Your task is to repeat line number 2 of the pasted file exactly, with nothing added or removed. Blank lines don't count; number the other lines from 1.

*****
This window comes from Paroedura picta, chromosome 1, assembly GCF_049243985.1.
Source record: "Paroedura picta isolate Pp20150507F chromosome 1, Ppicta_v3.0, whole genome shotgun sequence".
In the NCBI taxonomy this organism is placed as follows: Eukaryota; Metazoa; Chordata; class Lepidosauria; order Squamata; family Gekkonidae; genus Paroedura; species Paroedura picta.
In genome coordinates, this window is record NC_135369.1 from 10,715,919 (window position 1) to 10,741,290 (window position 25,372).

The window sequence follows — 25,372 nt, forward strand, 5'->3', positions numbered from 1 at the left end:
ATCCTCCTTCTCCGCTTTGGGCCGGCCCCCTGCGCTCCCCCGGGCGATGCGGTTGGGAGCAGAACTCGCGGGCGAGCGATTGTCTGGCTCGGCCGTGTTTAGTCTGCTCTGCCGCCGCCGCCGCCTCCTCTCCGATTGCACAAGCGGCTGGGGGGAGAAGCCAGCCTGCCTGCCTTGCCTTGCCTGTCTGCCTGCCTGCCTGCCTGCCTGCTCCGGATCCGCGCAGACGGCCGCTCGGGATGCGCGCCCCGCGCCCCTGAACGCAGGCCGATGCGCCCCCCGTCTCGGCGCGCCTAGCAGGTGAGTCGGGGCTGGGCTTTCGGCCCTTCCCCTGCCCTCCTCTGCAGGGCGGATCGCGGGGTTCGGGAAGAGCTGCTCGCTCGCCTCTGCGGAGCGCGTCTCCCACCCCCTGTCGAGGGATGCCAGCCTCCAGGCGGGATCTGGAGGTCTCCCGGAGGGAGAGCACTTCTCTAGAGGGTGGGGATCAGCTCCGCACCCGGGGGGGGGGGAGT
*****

Source record: "Paroedura picta isolate Pp20150507F chromosome 1, Ppicta_v3.0, whole genome shotgun sequence".